Two and 55. Those numbers are the reasons you're reading this. They're the reason I'm writing this. J.P. Arencibia has started 37 of the Blue Jays' 47 games this year. He has 168 plate appearances through Thursday. He has walked twice and struck out 55 times.
You didn't believe me. But J.P. Arencibia has two walks and 55 strikeouts this season. It's May 23. And now, armed with that information, I have to find enough padding to make an entire article out of this.
Here's what I want to write. But that probably wouldn't fly.
While everyone else in the world was saying Kevin Gausman blah blah blah and tweeting 99-mph fastball ferp ferp ferp, I was waiting for Arencibia's next at-bat, hoping he would swing at a camera flash. Hoping he would do something that allowed me to work in this factoid, this business of two walks and 55 strikeouts, slyly into the conversation.
Instead, he took a 96-m.p.h. fastball on his fists and sent it the other way at 102 m.p.h., ruining the debut of one of the better pitching prospects in baseball. Because that's the other thing he does -- he hits dingers. He's tied for seventh in the American League in home runs with 11. He also has … wait for it … two walks and 55 strikeouts.
Here, then, are five factoids that I'm using as an excuse to point out that J.P. Arencibia has two walks and 55 strikeouts.
1. J.P. Arencibia has two walks and 55 strikeouts
Oh, come on. That doesn't count.
1. OK, J.P. Arencibia is on pace to have a historic season
Small samples don't have to be your enemy. They can be really, really fun. This probably isn't going to last. But here's a list of the players in major-league history with at least 100 plate appearances and an on-base percentage under .250 and a slugging over .450:
Dammit, Alejandro, don't steal my thunder here. It's one thing to be a strikeout maven, but it's another to do it with so few walks. And it's even another thing to do it while still being productive in some way.
Now, Matt Williams eventually became an excellent hitter. But he was also just 23 when he had his season. Not only that, he was rushed beyond all reason because he was a high draft pick. So if you're looking for an Arencibia comp ... that ain't it.
2. Nothing's really changed for Arencibia between last year and this year
That is, his swings on pitches out of the strike zone? Up by less than a percent. Swing percentage overall? Down from last year. He's still a hacker, but his strike-zone numbers aren't much different from Adrian Beltre or Brandon Phillips this season.
3. One of his walks came in his fifth plate appearance of the season
And it was against a broken Ubaldo Jimenez. Is this what Ubaldo's delivery has looked like for the past year?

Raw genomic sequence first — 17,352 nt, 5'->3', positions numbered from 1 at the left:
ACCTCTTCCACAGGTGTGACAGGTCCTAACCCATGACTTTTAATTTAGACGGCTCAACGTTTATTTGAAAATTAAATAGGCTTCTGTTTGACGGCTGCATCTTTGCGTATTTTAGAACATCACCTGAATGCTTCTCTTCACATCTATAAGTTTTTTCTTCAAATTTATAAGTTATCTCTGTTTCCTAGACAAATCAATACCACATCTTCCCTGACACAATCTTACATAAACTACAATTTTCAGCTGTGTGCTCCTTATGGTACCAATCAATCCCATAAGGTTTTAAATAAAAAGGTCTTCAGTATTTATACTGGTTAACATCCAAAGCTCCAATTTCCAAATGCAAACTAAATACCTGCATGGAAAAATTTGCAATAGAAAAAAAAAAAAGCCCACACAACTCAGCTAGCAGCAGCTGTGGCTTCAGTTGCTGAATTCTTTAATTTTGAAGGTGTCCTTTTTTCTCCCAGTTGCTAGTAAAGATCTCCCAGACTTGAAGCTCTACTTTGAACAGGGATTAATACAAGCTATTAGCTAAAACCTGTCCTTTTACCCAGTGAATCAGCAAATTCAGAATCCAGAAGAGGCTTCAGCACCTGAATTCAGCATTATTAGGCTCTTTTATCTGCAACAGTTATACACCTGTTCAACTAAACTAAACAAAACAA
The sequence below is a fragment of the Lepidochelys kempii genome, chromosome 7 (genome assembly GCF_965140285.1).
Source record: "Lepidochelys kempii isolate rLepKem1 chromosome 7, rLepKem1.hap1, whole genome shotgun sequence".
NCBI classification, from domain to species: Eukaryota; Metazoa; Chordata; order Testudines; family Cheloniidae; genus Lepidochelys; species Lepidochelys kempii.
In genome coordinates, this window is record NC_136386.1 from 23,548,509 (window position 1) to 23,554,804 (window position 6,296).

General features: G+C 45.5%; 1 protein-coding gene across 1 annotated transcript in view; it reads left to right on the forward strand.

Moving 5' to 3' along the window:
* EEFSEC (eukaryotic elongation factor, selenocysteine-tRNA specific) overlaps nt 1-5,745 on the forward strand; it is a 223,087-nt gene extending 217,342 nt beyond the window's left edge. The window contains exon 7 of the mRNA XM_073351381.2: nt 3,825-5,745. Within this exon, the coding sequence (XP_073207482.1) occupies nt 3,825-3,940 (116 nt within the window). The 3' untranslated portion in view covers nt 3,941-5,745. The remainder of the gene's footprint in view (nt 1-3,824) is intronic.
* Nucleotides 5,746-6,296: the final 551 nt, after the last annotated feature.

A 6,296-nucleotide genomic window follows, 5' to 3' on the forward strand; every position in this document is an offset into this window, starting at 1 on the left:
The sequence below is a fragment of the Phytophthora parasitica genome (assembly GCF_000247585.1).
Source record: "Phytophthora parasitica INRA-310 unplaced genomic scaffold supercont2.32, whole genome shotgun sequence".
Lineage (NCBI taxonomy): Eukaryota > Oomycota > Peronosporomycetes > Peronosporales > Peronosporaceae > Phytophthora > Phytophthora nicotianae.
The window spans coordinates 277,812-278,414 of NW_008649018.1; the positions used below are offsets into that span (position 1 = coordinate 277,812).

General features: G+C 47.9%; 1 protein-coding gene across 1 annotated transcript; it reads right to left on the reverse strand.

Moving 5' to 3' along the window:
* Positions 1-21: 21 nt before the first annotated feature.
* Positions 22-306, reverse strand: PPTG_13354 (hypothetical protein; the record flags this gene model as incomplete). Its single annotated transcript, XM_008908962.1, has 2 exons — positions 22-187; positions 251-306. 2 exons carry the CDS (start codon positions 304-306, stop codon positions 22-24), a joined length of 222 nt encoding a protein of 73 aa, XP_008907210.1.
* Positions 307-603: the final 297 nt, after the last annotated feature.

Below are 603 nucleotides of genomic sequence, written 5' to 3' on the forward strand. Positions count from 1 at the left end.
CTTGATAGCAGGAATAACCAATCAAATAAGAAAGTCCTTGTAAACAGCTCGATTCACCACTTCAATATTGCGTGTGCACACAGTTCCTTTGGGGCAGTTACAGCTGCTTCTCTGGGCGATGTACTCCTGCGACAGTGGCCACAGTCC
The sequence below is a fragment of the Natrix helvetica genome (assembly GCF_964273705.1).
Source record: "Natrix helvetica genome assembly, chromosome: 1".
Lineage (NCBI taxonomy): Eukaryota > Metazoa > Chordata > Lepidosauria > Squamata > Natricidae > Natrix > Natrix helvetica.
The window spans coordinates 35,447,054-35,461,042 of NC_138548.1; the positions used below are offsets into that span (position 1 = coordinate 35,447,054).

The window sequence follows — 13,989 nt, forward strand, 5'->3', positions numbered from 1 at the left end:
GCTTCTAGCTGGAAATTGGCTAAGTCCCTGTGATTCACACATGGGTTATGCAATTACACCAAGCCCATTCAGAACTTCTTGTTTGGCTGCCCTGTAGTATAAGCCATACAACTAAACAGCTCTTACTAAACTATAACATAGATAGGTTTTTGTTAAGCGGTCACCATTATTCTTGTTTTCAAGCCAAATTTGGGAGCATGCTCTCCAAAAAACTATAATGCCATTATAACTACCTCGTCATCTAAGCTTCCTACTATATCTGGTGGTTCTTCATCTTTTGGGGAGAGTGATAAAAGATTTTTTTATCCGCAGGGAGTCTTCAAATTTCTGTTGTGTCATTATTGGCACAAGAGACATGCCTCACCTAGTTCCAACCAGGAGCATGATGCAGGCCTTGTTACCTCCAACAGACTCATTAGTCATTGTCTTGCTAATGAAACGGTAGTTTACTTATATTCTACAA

Good grief. I could have fixed that. Stop doing that!, I'd say. Good thing someone told Ubaldo and now he's fixed. But this isn't about Ubaldo Jimenez. This is about J.P. Arencibia's two walks and 55 strikeouts. So we have to move on.
4. Arencibia hasn't been swinging at too many super-hilarious pitches
Here's what Arencibia has been swinging at this year, courtesy of TexasLeaguers.com:
There are some balls way out of the zone, sure, but it's a semi-controlled zone for a complete and utter hacker. Here's Pablo Sandoval, for example:
See? There's a dot that's literally off the grid, between the -1 and 0. That was a pitch thrown backward through time, and Sandoval still swung at it. Arencibia has amazing hacking numbers -- two walks and 55 strikeouts, at last count -- but he isn't flailing at everything and anything that comes close to the plate. He's just swinging really, really hard.
And, yeah, some of those pitches are pretty danged far from being a strike.
Wait, Arencibia has one of those, too.
Okay, he's been pretty hilarious.
5. Arencibia is on pace for 37 home runs, six walks, and 189 strikeouts
Okay, that would be something worthy of a prog-rock concept album. Six movements, with titles like "The Slider of Verlander X-4" and a 20-minute solo that would melt your face. Except that's not really going to happen. Things will stabilize and get all boring, and we'll have to find something else to argue about.
But pretend Arencibia gets to 30 walks this year. Like, he goes on a walk rampage in the second half of the year, but he keeps the same strikeout rate. Here's a list of the players in history with an AB/SO ratio under 3.00, but with 30 walks or fewer:
|7||Wily Mo Pena||2005||2.6810||20||335||23||CIN||19||51||116||.254||.304||.492||.796|
There's no reason to compare all of these players, but let's try! Jarrod Saltalamacchia is like the J.P. Arencibia of baseball. Chris Davis is going to be an All-Star this year. Wily Mo Pena might be an All-Star, but in Japan. Tony Clark eventually became a very productive hitter. Bo Jackson was an all-time physical legend. Hensley Meulens is actively telling the players on my favorite team how to approach hitting a baseball, and I'm terrified.
J.P. Arencibia has two walks and 55 strikeouts. This probably isn't going to keep up, but for now, let's appreciate the best all-or-nothing hitter in the land. This could be really, really special. Good times, everyone. Good times.